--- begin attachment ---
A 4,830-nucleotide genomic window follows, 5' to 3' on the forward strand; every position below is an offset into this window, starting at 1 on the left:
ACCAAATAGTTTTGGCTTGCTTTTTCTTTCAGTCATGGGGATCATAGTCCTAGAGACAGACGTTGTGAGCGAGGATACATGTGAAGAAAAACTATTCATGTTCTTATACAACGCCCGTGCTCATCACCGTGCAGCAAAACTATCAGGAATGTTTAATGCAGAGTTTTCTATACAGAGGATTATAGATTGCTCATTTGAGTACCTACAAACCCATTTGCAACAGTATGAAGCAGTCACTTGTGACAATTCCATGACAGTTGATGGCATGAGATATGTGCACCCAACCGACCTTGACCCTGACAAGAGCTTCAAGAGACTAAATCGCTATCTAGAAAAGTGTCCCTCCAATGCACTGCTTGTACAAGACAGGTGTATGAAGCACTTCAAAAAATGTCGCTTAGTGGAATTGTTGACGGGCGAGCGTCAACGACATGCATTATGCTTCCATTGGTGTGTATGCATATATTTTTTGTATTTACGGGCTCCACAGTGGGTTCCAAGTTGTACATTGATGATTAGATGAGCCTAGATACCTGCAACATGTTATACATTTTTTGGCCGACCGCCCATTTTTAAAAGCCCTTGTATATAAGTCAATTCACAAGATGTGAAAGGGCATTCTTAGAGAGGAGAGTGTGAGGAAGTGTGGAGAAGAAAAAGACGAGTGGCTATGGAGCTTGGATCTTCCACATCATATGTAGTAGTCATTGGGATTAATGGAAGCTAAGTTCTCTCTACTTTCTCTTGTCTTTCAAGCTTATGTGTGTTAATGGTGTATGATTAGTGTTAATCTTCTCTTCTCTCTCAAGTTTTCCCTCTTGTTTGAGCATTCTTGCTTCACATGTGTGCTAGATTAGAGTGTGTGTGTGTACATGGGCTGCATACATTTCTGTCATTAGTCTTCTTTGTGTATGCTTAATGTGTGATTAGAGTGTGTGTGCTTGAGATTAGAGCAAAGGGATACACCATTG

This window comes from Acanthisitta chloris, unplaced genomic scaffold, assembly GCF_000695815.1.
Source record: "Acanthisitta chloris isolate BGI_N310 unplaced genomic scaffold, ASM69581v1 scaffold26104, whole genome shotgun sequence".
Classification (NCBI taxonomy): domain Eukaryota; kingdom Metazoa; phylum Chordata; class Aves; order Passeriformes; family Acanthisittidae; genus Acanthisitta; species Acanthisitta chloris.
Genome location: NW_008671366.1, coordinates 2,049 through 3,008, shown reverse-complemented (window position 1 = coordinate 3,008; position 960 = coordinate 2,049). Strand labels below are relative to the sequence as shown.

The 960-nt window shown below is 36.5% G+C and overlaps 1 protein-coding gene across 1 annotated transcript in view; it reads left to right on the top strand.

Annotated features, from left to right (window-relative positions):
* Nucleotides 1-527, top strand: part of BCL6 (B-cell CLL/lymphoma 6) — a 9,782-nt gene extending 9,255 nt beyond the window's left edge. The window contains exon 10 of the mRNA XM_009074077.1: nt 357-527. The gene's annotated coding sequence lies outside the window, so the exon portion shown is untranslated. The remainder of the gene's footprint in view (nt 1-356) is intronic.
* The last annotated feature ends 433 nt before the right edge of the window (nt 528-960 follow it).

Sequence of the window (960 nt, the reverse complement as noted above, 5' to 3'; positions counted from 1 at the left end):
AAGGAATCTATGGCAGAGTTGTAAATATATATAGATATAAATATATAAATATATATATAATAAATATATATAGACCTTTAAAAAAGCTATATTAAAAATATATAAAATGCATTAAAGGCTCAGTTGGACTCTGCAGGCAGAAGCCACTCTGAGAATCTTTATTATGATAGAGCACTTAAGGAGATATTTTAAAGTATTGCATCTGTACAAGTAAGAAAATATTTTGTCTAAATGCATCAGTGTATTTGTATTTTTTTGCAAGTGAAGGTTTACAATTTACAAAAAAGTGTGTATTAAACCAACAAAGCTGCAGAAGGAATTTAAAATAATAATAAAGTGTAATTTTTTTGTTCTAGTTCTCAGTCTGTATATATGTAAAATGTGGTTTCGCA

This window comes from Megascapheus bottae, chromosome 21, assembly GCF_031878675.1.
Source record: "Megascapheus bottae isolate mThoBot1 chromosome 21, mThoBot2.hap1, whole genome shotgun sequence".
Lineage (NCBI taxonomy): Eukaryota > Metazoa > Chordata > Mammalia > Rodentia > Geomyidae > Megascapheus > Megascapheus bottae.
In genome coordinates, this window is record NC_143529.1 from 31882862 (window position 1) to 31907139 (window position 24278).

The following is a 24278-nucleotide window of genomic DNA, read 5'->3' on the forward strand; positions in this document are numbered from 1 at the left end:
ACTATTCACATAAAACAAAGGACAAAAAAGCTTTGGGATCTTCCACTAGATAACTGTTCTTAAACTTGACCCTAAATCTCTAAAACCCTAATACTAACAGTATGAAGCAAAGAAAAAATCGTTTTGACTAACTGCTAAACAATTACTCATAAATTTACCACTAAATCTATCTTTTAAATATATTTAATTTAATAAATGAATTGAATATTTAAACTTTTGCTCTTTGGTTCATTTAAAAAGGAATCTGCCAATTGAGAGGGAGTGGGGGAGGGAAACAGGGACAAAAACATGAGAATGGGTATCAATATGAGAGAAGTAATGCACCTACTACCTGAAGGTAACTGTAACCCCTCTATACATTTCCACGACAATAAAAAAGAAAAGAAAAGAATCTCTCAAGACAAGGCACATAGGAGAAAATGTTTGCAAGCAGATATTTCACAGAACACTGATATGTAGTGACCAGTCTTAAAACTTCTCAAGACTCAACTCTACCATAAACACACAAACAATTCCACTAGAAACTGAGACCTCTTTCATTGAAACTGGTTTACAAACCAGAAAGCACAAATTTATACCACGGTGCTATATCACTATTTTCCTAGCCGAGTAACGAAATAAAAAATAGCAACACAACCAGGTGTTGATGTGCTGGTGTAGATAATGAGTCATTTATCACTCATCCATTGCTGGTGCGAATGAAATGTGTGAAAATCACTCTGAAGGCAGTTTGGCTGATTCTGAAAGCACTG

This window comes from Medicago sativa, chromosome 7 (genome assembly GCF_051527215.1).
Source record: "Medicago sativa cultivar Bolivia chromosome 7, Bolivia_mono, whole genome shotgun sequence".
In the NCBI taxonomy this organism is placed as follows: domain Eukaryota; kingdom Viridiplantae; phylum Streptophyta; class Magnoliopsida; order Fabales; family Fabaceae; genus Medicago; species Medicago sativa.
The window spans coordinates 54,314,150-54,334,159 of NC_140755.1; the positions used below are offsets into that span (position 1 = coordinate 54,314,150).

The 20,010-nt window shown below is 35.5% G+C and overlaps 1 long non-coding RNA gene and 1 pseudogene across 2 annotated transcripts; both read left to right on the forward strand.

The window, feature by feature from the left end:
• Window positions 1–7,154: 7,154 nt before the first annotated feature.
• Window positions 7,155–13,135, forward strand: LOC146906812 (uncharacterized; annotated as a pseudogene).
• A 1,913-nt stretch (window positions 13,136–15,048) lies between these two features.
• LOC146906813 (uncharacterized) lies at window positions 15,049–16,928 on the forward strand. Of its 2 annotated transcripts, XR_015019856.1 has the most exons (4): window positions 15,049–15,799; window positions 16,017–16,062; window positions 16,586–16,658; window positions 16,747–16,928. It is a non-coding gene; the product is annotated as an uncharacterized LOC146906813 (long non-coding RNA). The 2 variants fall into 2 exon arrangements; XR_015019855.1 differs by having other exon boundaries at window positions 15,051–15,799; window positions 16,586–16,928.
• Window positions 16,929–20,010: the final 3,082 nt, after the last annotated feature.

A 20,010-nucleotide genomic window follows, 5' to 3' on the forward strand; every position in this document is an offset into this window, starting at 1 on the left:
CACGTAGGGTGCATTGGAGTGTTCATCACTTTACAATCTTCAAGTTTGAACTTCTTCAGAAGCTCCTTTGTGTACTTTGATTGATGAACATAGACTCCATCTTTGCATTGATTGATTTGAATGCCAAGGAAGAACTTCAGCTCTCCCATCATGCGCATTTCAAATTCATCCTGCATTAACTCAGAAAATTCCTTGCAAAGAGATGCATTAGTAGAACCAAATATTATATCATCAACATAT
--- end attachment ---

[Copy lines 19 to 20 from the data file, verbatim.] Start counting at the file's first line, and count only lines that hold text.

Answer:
This window comes from Medicago sativa, chromosome 7 (genome assembly GCF_051527215.1).
Source record: "Medicago sativa cultivar Bolivia chromosome 7, Bolivia_mono, whole genome shotgun sequence".